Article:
The Focus on UBIT: Royalties and Affiliated Organizations

Back in July, I discussed how the Draft Tax Reform Act of 2014 (TRA 2014) could impact unrelated business income tax (UBIT) and the availability of the royalty exception for nonprofit entities. Under TRA 2014, any sale or licensing by a tax-exempt organization of its name or logo, including any related trademark or copyright, would be treated as per se unrelated trade or business, and royalties paid with respect to such licenses would be subject to UBIT. The new TRA provision would not only cause affinity credit card and other affinity arrangements to become taxable income; it could also potentially cause many sponsorship agreements to generate taxable income that had heretofore not been taxed.

As my colleague Sandy Feinsmith explained recently, a qualified sponsorship is an arrangement in which a sponsor receives acknowledgement from an organization. One of the common return benefits to a sponsor is the use of the organization’s name or logo in promotion of the sponsor’s; in exchange, the nonprofit may receive royalties. Under current law, nonprofits can exclude royalty income from unrelated business income (UBI) if it is a passive royalty (i.e., the organization does not have to perform services to obtain the income). Should the organization be required to provide services in exchange for the royalty, however, a portion of the payment will be considered UBI, since it is an unrelated activity.  This has been the IRS’ historical position in rulings and court cases.

There are some exceptions to this rule, however. IRC 512(b)(13) stipulates  that a purely passive royalty can be taxed if an exempt organization receives a royalty from a controlled subsidiary, such as a corporation, trust or a partnership. This provision is intended to prevent abusive situations in which a nonprofit organization creates an intangible of value, transfers it to a subsidiary, which then exploits this property, returning the profit to the parent organization in the form of a tax-free royalty that the subsidiary can then deduct. The concern would be that the subsidiary could pay the parent organization more than a fair market value royalty, deduct the higher amount against its income, and the parent organization would receive more money on a tax-free basis.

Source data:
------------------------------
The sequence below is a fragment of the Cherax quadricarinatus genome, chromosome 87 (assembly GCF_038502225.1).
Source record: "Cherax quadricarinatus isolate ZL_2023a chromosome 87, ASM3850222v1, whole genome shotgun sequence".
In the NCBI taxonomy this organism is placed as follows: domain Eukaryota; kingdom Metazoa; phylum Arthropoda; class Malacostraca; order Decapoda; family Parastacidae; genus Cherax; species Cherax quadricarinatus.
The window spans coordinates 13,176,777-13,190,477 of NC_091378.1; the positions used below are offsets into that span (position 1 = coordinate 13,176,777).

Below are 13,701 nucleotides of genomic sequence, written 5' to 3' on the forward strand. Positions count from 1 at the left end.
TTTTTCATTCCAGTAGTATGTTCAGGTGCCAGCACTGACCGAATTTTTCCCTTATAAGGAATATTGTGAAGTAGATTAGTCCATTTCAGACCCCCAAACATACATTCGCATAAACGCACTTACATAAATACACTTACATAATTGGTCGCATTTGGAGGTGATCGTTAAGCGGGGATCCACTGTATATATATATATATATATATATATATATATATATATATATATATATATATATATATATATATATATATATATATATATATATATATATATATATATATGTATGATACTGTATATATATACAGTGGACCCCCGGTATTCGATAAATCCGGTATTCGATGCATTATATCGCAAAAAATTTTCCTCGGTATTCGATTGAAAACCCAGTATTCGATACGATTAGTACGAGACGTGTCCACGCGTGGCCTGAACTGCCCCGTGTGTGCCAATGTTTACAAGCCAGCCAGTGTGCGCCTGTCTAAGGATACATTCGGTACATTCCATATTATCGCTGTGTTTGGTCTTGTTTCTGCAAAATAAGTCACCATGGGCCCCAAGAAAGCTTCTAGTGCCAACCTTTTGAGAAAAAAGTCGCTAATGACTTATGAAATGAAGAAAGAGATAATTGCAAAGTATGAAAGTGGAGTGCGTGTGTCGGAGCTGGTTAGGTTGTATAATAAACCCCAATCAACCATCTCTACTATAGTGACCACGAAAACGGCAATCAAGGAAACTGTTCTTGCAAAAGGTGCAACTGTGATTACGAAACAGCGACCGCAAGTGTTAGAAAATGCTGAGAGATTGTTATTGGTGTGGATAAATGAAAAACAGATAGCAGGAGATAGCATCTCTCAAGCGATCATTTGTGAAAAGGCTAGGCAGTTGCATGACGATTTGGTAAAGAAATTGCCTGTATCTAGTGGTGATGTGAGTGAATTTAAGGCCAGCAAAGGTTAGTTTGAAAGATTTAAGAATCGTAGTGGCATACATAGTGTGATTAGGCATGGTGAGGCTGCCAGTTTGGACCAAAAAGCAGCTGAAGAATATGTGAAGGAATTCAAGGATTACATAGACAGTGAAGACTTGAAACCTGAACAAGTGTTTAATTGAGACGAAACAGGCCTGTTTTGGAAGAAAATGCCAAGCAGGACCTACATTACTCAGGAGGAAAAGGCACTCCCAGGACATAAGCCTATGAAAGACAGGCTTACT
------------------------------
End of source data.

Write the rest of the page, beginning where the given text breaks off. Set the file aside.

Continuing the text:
Organizations may be able to circumvent IRC 512(b)(13) by allowing a subsidiary to use its property on a royalty-free basis. In this arrangement, the subsidiary performs services to market the name and logo of the organization, and the parent then receives a tax-free royalty from an unrelated third party. This variety of abuse seems to be the specific trigger for the TRA provision eliminating the passive royalty exception.

While the provision may ultimately curtail organizations’ attempts to sidestep royalty taxes, it does not leave much room for interpretation and subjects organizations—many of whom operate on razor-thin margins—to additional tax burdens. A more nuanced approach would involve assessing whether the service has been provided by the organization or one of its affiliates, and evaluating situations on a case-by-case basis. Moreover, the IRS already possesses tools to help address these issues:  IRC section 482 allows the IRS to allocate items of income, deductions and credit among affiliated entities to more accurately reflect income.

While TRA 2014 continues to make its way through Congress, it is unclear whether the provision to eliminate the passive royalty exception will be enacted. However, nonprofits should consider the implications that this proposal would have on their organizational structures and financials so that they can be prepared if and when the legislation were enacted.

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